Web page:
August 24, 2015
by Carol Campbell, M.A
On August 4, 2015 the streaming video company Netflix, located in Los Gatos, CA, announced a shockingly generous new policy for its employees who become parents: unlimited fully paid leave for mothers and fathers in the first year after the child’s arrival. According to the San Francisco Chronicle, this amount of time and leave is “practically unheard of”. (Lang, M.) Employees are now allowed to work as much or as little as they see fit in that first year as they adjust to bringing a new life into their family. This policy is perhaps a logical extension of Netflix’s long-standing vacation policy, which is that employees may take as much vacation as they want, without any records kept. (Lang. M.) [More]
The science of happiness has been increasingly gaining public attention in recent years as researchers are trying to delineate the specific determinants of individual sense of well-being or life satisfaction.
What constitutes human happiness has long been considered to be subjective but recent studies are showing that it might not be entirely so. [More]
The psychology of national elections is something that is long debated and often discussed, with every election cycle offering new developments for everyone to marvel at. With the presidential election cycle seeming to begin earlier and earlier every four years with cycles now starting roughly eighteen months before the final polling date, there is increasingly a larger and larger window for candidate exposure, leaving room for more candidates to join the playing field. And while campaigns are increasingly won or lost based on the amount of money that a candidate can spend on advertising, at the same time social media and media coverage make presidential campaigns far more unpredictable. [More]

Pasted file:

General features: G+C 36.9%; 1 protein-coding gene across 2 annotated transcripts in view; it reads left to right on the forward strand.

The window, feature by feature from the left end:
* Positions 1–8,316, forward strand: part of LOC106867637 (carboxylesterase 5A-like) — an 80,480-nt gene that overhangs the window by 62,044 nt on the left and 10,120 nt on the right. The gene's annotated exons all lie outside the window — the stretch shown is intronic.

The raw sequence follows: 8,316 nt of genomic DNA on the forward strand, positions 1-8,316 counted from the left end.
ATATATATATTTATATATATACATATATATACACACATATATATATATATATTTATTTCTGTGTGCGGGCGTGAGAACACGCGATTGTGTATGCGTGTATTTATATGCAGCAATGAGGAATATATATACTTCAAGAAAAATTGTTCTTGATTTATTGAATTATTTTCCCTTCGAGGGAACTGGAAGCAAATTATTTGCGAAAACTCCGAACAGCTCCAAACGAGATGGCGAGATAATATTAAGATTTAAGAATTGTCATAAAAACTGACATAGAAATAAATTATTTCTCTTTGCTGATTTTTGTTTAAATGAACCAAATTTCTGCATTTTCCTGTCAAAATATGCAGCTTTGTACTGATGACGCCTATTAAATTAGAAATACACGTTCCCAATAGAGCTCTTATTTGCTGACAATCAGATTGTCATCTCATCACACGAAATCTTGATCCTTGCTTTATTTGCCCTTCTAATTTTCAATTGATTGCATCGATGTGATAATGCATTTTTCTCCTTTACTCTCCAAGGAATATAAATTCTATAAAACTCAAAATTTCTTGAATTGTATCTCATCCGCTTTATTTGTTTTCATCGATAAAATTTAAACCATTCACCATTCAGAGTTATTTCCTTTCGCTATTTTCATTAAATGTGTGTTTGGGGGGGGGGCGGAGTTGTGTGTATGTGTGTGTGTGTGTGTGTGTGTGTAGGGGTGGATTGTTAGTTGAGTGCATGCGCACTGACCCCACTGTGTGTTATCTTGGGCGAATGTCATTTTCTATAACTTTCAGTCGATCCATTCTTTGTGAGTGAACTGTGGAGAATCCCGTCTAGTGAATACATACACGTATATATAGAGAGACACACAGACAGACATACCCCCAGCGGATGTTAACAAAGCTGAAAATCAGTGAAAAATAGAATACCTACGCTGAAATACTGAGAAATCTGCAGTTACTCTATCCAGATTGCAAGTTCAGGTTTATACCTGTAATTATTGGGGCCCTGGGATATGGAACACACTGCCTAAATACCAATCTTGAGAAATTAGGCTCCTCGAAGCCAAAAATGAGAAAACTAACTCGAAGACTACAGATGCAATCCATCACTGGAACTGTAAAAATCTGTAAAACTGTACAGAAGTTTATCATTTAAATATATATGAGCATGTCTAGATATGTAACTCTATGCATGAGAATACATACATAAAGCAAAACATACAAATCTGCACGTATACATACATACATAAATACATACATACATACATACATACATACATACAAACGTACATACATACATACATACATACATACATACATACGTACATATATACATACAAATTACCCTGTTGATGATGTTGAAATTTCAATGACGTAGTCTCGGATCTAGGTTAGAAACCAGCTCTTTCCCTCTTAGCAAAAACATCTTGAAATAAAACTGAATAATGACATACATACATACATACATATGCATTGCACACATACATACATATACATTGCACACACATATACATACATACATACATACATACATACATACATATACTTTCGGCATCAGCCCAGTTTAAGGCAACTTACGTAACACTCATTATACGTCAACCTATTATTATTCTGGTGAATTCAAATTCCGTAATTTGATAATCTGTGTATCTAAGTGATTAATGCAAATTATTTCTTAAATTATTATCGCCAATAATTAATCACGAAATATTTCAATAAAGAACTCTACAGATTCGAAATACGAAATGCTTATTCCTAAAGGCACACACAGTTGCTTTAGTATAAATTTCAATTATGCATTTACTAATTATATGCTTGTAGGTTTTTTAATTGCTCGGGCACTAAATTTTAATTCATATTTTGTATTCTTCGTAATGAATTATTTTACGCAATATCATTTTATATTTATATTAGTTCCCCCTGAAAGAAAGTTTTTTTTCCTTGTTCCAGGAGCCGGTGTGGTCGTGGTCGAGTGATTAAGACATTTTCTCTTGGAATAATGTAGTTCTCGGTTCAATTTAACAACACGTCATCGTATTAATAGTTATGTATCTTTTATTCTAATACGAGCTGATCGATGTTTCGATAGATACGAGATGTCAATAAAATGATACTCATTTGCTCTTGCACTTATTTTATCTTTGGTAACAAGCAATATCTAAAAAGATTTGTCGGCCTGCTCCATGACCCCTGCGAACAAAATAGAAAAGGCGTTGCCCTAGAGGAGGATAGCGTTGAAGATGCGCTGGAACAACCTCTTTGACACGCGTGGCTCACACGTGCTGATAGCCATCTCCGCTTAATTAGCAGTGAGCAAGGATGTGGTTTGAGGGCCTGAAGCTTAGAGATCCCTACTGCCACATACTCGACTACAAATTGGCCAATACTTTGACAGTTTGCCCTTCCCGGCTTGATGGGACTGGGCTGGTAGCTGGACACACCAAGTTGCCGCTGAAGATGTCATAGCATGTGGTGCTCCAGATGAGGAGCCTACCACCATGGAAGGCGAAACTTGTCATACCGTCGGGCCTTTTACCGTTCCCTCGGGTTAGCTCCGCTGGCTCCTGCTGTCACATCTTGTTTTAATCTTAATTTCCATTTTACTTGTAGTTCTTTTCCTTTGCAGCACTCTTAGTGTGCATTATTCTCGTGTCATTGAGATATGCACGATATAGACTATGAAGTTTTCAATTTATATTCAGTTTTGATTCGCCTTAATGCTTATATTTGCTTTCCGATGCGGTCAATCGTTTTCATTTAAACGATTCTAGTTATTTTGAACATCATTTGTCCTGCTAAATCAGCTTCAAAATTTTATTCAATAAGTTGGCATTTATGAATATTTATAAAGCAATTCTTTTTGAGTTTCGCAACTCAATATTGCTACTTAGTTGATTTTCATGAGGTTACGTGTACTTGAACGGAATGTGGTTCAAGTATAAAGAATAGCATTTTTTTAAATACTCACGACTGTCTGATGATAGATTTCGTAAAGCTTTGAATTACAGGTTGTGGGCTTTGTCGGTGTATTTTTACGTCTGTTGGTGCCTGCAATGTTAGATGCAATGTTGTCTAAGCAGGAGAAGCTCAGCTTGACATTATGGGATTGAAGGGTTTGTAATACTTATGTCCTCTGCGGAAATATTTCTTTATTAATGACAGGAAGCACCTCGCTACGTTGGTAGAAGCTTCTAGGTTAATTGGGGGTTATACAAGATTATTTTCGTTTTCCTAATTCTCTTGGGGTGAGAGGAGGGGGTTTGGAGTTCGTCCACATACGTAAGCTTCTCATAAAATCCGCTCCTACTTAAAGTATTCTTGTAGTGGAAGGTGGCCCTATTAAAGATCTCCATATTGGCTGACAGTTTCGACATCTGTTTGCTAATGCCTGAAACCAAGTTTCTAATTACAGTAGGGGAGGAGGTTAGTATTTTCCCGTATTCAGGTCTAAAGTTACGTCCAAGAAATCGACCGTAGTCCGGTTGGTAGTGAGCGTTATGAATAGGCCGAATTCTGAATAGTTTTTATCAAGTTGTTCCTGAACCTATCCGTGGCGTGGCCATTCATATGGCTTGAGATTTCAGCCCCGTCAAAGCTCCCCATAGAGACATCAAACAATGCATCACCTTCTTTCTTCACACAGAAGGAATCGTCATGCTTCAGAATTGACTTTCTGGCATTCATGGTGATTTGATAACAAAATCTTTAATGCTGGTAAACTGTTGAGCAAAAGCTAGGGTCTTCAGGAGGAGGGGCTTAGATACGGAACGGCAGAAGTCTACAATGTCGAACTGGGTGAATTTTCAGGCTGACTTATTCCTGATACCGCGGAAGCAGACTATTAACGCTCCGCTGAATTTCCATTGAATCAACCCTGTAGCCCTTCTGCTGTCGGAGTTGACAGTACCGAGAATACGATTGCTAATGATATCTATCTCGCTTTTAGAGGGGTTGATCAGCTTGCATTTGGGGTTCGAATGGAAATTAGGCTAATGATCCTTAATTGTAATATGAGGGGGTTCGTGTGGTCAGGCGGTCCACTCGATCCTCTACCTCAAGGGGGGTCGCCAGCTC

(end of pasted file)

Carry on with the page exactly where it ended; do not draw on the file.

Dellarontay Readus, a Memphis high school grad, already made the news when he was accepted to every Ivy league school in the United States. This accomplishment was made even more amazing in understanding the obstacles Readus was up against. Growing up with just his mother, the small family struggled to make ends meet. Readus shared that he would have to take a bus every night to the public library to use the computer and internet for homework, since his mother could not afford such things at home. Despite the hurdles in his way, Readus was one of a few teens ever accepted to every Ivy league. Readus announced his enrollment at Stanford University with a full ride scholarship, but he then had to face perhaps the biggest hurdle of his life. [More]
What might peace of mind be like? Veterans like Dennis Parker who have had to fight for PTSD treatment (Bjornstad, 2015) have waited many long years for an opportunity to find out. What would it be like for them to experience relief from trauma symptoms after 3-5 treatment sessions? It sounds too good to be true, yet that is what most clients receiving Accelerated Resolution Therapy (ART) are experiencing. So, what is Accelerated Resolution Therapy? [More]